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High Sierra runs on all Sierra-capable hardware, starts process to kill 32-bit apps

In a series of sessions at WWDC, Apple amplified that any Mac that is capable of running Sierra can run High Sierra —but a shift away from 32-bit apps will start with the new version of the operating system.




Apple has officially announced that in January 2018, all new apps submitted to the Mac App Store are required to be 64-bit. The noose tightens a bit in the summer of 2018, with all app updates needing to comply with the mandate.

In the "Platform State of the Union" session shortly after the main keynote, Apple said that it would "aggressively" warn users about 32-bit apps in the macOS version after High Sierra. Additionally, High Sierra would be the last version to support 32-bit apps "without compromises."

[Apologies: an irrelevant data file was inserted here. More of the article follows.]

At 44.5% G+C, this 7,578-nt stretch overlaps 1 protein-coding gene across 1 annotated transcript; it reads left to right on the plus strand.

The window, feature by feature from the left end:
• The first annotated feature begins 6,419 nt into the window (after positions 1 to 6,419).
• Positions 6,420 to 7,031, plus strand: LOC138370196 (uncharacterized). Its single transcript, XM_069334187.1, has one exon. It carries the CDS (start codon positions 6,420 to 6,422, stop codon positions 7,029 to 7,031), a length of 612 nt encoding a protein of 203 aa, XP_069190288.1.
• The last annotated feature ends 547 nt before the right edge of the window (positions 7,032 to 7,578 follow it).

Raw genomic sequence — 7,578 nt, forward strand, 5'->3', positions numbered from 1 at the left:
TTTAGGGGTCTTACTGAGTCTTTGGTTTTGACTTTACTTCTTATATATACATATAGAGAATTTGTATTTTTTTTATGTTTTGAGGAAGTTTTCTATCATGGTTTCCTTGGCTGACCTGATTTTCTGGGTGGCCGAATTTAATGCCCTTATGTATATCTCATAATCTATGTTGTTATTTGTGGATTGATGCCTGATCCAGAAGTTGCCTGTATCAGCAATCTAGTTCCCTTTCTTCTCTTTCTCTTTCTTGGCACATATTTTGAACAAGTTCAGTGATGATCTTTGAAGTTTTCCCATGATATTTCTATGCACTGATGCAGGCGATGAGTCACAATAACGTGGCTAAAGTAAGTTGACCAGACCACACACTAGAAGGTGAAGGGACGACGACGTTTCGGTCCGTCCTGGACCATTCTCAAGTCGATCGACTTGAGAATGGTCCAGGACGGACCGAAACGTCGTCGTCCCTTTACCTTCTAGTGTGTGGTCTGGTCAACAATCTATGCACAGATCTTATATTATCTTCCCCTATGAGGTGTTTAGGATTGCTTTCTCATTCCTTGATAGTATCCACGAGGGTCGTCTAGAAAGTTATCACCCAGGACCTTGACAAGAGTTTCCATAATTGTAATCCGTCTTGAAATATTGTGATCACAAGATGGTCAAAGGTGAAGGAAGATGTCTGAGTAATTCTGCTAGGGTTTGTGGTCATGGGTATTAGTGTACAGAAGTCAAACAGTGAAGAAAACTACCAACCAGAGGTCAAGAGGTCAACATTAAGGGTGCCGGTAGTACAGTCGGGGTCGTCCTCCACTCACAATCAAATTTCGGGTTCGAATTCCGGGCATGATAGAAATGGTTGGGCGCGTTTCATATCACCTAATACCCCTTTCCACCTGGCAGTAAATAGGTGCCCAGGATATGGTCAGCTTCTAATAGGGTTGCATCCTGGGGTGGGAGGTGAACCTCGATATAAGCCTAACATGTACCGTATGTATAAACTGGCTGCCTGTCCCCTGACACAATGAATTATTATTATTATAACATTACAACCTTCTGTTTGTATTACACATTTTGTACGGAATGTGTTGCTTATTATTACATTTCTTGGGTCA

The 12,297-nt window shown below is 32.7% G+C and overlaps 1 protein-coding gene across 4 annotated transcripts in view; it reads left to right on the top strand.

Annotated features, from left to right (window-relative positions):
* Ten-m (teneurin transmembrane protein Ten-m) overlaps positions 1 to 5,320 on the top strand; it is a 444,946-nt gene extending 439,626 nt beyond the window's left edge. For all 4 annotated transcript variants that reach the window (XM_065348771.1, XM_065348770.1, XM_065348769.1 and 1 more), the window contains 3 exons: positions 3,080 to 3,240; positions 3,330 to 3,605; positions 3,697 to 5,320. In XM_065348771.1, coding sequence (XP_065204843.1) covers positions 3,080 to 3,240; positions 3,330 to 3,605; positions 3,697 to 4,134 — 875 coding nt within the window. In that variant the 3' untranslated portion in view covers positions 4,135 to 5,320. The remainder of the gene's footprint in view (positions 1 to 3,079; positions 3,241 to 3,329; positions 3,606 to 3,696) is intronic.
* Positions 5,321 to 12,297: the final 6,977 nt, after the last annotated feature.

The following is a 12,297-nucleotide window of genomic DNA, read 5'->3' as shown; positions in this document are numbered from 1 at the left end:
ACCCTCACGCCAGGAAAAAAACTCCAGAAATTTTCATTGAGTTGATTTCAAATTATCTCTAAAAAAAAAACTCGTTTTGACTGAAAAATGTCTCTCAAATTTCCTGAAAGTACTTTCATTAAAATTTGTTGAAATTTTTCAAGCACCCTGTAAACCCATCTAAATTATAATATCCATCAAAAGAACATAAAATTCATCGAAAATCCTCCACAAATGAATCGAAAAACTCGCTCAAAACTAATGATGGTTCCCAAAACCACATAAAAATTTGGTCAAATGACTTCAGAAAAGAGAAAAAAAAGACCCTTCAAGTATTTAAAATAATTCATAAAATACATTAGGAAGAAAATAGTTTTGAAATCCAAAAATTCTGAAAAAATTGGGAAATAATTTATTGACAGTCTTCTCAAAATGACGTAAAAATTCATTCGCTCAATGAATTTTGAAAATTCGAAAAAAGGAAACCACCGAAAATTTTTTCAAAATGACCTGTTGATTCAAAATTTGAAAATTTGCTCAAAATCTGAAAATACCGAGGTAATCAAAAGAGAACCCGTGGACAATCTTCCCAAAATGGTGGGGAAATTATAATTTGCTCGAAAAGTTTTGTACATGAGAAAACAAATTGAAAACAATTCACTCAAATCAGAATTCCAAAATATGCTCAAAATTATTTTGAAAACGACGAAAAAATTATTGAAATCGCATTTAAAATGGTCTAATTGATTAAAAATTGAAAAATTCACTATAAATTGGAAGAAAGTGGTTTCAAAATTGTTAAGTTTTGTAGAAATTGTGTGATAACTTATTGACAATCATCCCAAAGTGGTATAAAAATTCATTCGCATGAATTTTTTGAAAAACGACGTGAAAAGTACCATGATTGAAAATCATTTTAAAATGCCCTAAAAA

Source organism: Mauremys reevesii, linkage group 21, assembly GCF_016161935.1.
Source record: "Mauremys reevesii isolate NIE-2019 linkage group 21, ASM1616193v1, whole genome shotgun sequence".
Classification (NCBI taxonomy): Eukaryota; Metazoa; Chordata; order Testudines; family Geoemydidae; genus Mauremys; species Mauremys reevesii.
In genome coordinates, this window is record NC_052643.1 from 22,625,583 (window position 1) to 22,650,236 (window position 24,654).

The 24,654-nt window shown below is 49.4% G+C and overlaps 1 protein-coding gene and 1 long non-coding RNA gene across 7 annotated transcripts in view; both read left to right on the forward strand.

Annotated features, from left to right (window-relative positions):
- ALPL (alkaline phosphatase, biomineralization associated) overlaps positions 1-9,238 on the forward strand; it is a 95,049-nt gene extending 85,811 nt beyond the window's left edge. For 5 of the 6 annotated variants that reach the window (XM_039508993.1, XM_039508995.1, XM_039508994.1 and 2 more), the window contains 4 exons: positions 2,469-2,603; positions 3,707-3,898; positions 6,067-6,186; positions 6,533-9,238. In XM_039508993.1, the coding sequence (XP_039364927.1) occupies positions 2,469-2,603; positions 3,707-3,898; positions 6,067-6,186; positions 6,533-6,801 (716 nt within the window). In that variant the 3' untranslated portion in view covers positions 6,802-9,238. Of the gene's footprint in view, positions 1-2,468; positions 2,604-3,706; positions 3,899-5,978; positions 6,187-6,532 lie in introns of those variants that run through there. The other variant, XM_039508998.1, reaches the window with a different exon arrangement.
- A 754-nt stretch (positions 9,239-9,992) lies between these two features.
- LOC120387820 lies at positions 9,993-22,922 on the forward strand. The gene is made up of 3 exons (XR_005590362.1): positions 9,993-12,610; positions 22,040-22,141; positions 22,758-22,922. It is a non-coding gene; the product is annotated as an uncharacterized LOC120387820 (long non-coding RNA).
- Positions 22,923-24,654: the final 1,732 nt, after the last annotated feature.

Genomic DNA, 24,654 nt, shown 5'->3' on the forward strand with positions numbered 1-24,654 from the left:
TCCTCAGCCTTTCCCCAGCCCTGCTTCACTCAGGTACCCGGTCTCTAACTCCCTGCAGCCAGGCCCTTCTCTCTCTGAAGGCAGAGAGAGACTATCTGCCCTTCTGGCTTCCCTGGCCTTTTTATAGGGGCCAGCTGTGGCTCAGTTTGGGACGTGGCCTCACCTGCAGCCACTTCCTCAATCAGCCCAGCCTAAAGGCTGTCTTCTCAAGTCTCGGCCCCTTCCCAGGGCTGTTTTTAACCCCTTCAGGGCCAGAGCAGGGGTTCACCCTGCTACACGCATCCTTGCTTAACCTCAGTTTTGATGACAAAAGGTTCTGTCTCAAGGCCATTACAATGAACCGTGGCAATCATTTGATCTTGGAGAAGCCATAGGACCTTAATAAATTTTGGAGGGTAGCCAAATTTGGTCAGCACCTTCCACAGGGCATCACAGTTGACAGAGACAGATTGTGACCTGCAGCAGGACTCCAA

Apple shifted to 64-bit capable Intel processors in 2006 for most of the product line, with the sole holdout, the Mac mini that launched with a 32-bit processor, migrating in 2007. As a result, hardware won't be a hold-up to adoption.

With iOS 11, Apple has completed the migration of its mobile platform to 64-bit only that it began two years ago. Starting with the new release, 32-bit apps don't launch at all.

At the same event, Apple also confirmed that no Mac hardware was being left behind with the release of High Sierra. Any computer capable of running Sierra will be able to upgrade to High Sierra.

The High Sierra update to macOS is intended as a refinement of Sierra, much like Snow Leopard was to Leopard, and Mountain Lion was to Lion. Improvements shown at the WWDC keynote include Safari refinements, Photos speed enhancements, the inclusion of Apple's APFS, H.265 support, and Metal 2.